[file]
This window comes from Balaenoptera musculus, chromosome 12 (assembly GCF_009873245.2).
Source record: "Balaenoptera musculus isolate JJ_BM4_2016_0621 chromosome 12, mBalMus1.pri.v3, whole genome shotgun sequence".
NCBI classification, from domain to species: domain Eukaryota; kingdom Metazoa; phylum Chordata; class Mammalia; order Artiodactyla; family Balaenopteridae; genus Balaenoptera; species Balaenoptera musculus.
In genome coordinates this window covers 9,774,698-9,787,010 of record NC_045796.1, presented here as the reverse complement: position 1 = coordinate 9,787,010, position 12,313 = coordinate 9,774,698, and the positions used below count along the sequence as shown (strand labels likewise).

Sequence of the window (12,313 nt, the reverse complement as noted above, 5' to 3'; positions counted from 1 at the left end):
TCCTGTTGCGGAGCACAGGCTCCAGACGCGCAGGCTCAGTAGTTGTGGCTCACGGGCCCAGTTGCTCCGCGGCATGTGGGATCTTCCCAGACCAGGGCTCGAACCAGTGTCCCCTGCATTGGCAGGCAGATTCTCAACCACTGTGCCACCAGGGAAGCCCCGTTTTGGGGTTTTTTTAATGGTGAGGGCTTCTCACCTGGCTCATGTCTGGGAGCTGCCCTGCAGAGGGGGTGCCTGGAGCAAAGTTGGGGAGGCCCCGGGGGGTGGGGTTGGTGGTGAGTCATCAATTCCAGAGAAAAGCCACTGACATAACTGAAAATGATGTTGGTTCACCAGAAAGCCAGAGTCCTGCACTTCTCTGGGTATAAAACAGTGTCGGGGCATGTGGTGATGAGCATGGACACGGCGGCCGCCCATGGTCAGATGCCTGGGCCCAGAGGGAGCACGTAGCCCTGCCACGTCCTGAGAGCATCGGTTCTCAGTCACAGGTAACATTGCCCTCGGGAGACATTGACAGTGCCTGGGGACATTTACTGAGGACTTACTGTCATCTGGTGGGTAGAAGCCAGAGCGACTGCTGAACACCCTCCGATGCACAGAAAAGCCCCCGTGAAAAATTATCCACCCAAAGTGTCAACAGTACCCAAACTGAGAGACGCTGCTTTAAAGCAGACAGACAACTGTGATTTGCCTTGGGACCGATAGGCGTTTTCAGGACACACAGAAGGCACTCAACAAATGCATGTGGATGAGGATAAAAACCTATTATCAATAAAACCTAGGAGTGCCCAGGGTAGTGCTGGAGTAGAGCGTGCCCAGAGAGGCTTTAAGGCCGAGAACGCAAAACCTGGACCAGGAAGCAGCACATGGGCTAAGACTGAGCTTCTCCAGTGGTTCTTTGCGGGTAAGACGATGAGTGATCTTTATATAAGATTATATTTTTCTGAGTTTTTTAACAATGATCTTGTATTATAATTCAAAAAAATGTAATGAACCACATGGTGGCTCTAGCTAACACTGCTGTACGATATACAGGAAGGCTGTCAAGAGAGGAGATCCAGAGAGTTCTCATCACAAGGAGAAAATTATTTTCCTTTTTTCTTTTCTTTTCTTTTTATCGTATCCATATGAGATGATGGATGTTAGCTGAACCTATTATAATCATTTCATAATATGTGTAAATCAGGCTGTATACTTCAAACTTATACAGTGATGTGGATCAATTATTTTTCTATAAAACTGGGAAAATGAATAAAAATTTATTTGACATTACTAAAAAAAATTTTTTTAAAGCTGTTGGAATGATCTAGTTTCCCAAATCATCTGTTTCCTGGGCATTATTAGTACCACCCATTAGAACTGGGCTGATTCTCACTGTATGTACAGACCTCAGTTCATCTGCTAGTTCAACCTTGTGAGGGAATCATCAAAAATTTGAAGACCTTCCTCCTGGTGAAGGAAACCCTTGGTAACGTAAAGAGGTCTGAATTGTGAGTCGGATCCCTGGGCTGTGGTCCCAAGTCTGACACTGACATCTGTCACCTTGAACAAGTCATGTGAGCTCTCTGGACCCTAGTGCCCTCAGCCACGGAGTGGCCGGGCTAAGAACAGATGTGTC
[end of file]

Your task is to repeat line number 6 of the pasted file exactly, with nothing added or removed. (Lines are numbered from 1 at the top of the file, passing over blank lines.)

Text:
TCCTGTTGCGGAGCACAGGCTCCAGACGCGCAGGCTCAGTAGTTGTGGCTCACGGGCCCAGTTGCTCCGCGGCATGTGGGATCTTCCCAGACCAGGGCTCGAACCAGTGTCCCCTGCATTGGCAGGCAGATTCTCAACCACTGTGCCACCAGGGAAGCCCCGTTTTGGGGTTTTTTTAATGGTGAGGGCTTCTCACCTGGCTCATGTCTGGGAGCTGCCCTGCAGAGGGGGTGCCTGGAGCAAAGTTGGGGAGGCCCCGGGGGGTGGGGTTGGTGGTGAGTCATCAATTCCAGAGAAAAGCCACTGACATAACTGAAAATGATGTTGGTTCACCAGAAAGCCAGAGTCCTGCACTTCTCTGGGTATAAAACAGTGTCGGGGCATGTGGTGATGAGCATGGACACGGCGGCCGCCCATGGTCAGATGCCTGGGCCCAGAGGGAGCACGTAGCCCTGCCACGTCCTGAGAGCATCGGTTCTCAGTCACAGGTAACATTGCCCTCGGGAGACATTGACAGTGCCTGGGGACATTTACTGAGGACTTACTGTCATCTGGTGGGTAGAAGCCAGAGCGACTGCTGAACACCCTCCGATGCACAGAAAAGCCCCCGTGAAAAATTATCCACCCAAAGTGTCAACAGTACCCAAACTGAGAGACGCTGCTTTAAAGCAGACAGACAACTGTGATTTGCCTTGGGACCGATAGGCGTTTTCAGGACACACAGAAGGCACTCAACAAATGCATGTGGATGAGGATAAAAACCTATTATCAATAAAACCTAGGAGTGCCCAGGGTAGTGCTGGAGTAGAGCGTGCCCAGAGAGGCTTTAAGGCCGAGAACGCAAAACCTGGACCAGGAAGCAGCACATGGGCTAAGACTGAGCTTCTCCAGTGGTTCTTTGCGGGTAAGACGATGAGTGATCTTTATATAAGATTATATTTTTCTGAGTTTTTTAACAATGATCTTGTATTATAATTCAAAAAAATGTAATGAACCACATGGTGGCTCTAGCTAACACTGCTGTACGATATACAGGAAGGCTGTCAAGAGAGGAGATCCAGAGAGTTCTCATCACAAGGAGAAAATTATTTTCCTTTTTTCTTTTCTTTTCTTTTTATCGTATCCATATGAGATGATGGATGTTAGCTGAACCTATTATAATCATTTCATAATATGTGTAAATCAGGCTGTATACTTCAAACTTATACAGTGATGTGGATCAATTATTTTTCTATAAAACTGGGAAAATGAATAAAAATTTATTTGACATTACTAAAAAAAATTTTTTTAAAGCTGTTGGAATGATCTAGTTTCCCAAATCATCTGTTTCCTGGGCATTATTAGTACCACCCATTAGAACTGGGCTGATTCTCACTGTATGTACAGACCTCAGTTCATCTGCTAGTTCAACCTTGTGAGGGAATCATCAAAAATTTGAAGACCTTCCTCCTGGTGAAGGAAACCCTTGGTAACGTAAAGAGGTCTGAATTGTGAGTCGGATCCCTGGGCTGTGGTCCCAAGTCTGACACTGACATCTGTCACCTTGAACAAGTCATGTGAGCTCTCTGGACCCTAGTGCCCTCAGCCACGGAGTGGCCGGGCTAAGAACAGATGTGTC